Anytime policy options are taken off the table it is decidedly not "neutral" -- at least as most people would understand the term, and not just wonky social scientists.
Care to try again?
Posted by: Roger Pielke, Jr. at January 25, 2007 01:06 PM
Even outside the climate change issue, in most instances, when one advocates "the government must do something" to fix a problem, you'd find Libertarians telling you they prefer "do nothing".
While Libertarians may form a minority, and many may think them misguided, it's pretty clear they would rather forcefully tell you eliminating the "do nothing" option is not policy neutral.
Posted by: Margo at January 25, 2007 01:22 PM
Maybe you worry too much.
Pachauri undermines the second part of his sentence by his first part:
I hope this [forthcoming IPCC] report will shock people, governments into taking more serious action as you really can't get a more authentic and a more credible piece of scientific work.
How can anyone take this seriously? Pachauri is just a clown.
Posted by: Richard Tol at January 25, 2007 01:52 PM
To me it's pretty simple.
If the IPCC was policy neutral, they'd make a stamenent like" We think the earth's temparute is going to increase by 3 degrees by 2100". The end.
Outside our country, it's become a proxy battle against the big bad hegemonic USA. Inside the country, it's become a proxy battle against the big, bad, oil companies.
Sadly, that makes the science coming out of the IPCC very dubious.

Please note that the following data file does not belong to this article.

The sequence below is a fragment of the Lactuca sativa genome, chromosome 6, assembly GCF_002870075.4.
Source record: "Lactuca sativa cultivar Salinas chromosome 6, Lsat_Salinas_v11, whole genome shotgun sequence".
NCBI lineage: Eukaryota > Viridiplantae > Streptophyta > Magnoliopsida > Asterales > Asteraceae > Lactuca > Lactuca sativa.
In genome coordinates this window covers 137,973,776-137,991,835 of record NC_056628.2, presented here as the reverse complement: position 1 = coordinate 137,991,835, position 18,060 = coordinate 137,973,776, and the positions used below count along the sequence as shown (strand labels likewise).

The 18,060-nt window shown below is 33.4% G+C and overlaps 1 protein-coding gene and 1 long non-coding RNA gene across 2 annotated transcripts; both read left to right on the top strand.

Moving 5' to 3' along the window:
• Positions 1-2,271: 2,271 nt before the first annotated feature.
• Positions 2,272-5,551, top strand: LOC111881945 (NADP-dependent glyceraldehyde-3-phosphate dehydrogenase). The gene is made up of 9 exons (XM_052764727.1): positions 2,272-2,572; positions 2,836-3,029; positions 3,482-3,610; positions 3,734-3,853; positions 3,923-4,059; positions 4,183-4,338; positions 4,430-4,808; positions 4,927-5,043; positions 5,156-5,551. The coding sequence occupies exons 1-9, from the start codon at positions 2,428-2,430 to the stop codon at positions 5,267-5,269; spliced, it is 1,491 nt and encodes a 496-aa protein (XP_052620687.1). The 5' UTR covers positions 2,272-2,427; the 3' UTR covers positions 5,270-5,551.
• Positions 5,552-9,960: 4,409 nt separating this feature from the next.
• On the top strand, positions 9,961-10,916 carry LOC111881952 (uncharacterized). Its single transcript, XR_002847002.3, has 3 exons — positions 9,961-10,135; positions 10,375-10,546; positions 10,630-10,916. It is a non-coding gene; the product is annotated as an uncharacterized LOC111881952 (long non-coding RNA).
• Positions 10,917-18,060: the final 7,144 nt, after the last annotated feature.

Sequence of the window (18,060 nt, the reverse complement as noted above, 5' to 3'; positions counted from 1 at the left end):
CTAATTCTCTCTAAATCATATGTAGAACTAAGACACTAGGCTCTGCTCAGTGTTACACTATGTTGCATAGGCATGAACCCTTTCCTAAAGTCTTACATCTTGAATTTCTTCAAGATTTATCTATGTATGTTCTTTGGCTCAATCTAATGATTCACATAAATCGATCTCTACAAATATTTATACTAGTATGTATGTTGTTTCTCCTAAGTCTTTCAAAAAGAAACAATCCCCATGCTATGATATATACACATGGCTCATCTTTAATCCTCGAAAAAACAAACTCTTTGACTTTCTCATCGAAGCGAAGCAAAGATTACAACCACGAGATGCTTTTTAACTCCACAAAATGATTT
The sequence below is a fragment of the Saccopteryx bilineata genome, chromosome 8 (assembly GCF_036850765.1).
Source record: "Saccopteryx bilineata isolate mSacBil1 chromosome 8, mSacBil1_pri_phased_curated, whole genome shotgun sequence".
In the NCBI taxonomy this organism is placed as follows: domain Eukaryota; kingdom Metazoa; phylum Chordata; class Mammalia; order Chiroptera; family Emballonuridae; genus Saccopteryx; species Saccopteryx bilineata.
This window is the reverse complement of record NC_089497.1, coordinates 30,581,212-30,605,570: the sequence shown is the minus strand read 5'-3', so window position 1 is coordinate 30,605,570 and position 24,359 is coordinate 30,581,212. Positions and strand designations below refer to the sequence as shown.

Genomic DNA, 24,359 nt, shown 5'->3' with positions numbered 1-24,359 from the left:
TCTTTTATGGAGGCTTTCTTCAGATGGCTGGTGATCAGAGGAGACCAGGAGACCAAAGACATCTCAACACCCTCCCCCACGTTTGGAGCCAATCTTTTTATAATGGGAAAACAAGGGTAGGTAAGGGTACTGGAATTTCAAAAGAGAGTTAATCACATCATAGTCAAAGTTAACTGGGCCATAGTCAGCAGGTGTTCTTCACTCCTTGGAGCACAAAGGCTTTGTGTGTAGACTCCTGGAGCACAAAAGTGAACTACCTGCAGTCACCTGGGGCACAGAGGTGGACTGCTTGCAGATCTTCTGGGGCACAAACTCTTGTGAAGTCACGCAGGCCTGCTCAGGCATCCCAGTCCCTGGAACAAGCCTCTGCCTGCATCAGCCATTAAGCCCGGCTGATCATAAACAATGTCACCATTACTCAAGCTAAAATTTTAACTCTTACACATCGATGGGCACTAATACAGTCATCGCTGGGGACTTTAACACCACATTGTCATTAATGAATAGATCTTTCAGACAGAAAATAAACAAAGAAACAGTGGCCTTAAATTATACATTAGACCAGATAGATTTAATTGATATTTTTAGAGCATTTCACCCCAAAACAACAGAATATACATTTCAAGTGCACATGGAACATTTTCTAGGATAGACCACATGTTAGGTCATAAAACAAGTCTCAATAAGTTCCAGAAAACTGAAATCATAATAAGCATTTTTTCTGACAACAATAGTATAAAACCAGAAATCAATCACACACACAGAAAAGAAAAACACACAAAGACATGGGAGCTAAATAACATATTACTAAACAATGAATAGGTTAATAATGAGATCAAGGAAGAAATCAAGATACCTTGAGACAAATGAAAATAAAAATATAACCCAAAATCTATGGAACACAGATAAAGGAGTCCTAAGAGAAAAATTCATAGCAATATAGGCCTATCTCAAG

Posted by: TOM at January 25, 2007 02:01 PM
Regarding the practical impacts of failures of "policy neutrality". I feel these issues on a deeper level which goes to an underlying value in science. I speak of the concept of "intellectual integrity". I think it is worthwhile every so often to 'name the elephant in the middle of room'. For people on on all sides of the debate (including those of us who think of ourselves as being appropriately skeptical) questions of intellectual integrity seem to be implicated quite often.
I know that when the intellectual integrity of a spokesman is questioned it raises a deep viseral reaction in me. Especially when science and scientists are involved, the reaction goes beyond the issue at hand to a sense of a betrayal of a code and a core value. I get a sinking, heartsick feeling. Even when the person is on my "side", when intellectual integrity is violated I sometimes find myself wishing they would fall on their sword or go represent some other cause. When the violation of integrity seems serious I don't want them on my 'team'. I don't want them in the same league, I don't want them even playing the same game.
This is clearly a values issue. And it's a place where the philosophy of science comes to the fore. On a personal level I see the fundamental values of integriy in science as a 'light on the hill'. Violate the integrity of science and you have put my salvation as it were in jepardy.